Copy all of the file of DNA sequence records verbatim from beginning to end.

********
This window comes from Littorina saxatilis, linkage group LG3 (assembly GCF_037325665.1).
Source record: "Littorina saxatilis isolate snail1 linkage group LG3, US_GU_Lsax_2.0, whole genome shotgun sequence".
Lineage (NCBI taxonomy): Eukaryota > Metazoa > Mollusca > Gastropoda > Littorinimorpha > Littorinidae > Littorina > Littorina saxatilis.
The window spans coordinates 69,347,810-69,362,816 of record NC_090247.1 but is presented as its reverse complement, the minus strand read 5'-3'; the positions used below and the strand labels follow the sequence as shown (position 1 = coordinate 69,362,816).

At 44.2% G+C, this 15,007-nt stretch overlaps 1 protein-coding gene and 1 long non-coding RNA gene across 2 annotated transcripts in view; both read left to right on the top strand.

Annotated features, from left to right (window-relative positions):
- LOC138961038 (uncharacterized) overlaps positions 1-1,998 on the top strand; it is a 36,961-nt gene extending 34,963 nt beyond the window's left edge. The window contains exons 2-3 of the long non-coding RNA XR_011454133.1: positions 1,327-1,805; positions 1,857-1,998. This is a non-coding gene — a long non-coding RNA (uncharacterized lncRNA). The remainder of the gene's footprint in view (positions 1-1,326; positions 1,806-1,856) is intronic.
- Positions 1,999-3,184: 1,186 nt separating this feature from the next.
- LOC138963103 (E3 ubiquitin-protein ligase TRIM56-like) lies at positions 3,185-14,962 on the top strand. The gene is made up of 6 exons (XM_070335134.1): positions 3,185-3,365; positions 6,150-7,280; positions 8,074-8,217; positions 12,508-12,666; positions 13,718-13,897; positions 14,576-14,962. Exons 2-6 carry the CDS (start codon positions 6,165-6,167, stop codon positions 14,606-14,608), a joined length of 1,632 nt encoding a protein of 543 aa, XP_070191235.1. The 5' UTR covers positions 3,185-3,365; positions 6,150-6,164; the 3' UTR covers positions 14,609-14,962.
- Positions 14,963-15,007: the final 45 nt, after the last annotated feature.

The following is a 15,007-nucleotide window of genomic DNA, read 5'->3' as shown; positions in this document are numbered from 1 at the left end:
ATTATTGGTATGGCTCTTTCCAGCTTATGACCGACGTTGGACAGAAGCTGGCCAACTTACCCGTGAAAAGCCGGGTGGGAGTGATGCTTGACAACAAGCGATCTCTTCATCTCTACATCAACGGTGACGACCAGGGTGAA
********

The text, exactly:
This window comes from Littorina saxatilis, linkage group LG3 (assembly GCF_037325665.1).
Source record: "Littorina saxatilis isolate snail1 linkage group LG3, US_GU_Lsax_2.0, whole genome shotgun sequence".
Lineage (NCBI taxonomy): Eukaryota > Metazoa > Mollusca > Gastropoda > Littorinimorpha > Littorinidae > Littorina > Littorina saxatilis.
The window spans coordinates 69,347,810-69,362,816 of record NC_090247.1 but is presented as its reverse complement, the minus strand read 5'-3'; the positions used below and the strand labels follow the sequence as shown (position 1 = coordinate 69,362,816).

At 44.2% G+C, this 15,007-nt stretch overlaps 1 protein-coding gene and 1 long non-coding RNA gene across 2 annotated transcripts in view; both read left to right on the top strand.

Annotated features, from left to right (window-relative positions):
- LOC138961038 (uncharacterized) overlaps positions 1-1,998 on the top strand; it is a 36,961-nt gene extending 34,963 nt beyond the window's left edge. The window contains exons 2-3 of the long non-coding RNA XR_011454133.1: positions 1,327-1,805; positions 1,857-1,998. This is a non-coding gene — a long non-coding RNA (uncharacterized lncRNA). The remainder of the gene's footprint in view (positions 1-1,326; positions 1,806-1,856) is intronic.
- Positions 1,999-3,184: 1,186 nt separating this feature from the next.
- LOC138963103 (E3 ubiquitin-protein ligase TRIM56-like) lies at positions 3,185-14,962 on the top strand. The gene is made up of 6 exons (XM_070335134.1): positions 3,185-3,365; positions 6,150-7,280; positions 8,074-8,217; positions 12,508-12,666; positions 13,718-13,897; positions 14,576-14,962. Exons 2-6 carry the CDS (start codon positions 6,165-6,167, stop codon positions 14,606-14,608), a joined length of 1,632 nt encoding a protein of 543 aa, XP_070191235.1. The 5' UTR covers positions 3,185-3,365; positions 6,150-6,164; the 3' UTR covers positions 14,609-14,962.
- Positions 14,963-15,007: the final 45 nt, after the last annotated feature.

The following is a 15,007-nucleotide window of genomic DNA, read 5'->3' as shown; positions in this document are numbered from 1 at the left end:
ATTATTGGTATGGCTCTTTCCAGCTTATGACCGACGTTGGACAGAAGCTGGCCAACTTACCCGTGAAAAGCCGGGTGGGAGTGATGCTTGACAACAAGCGATCTCTTCATCTCTACATCAACGGTGACGACCAGGGTGAA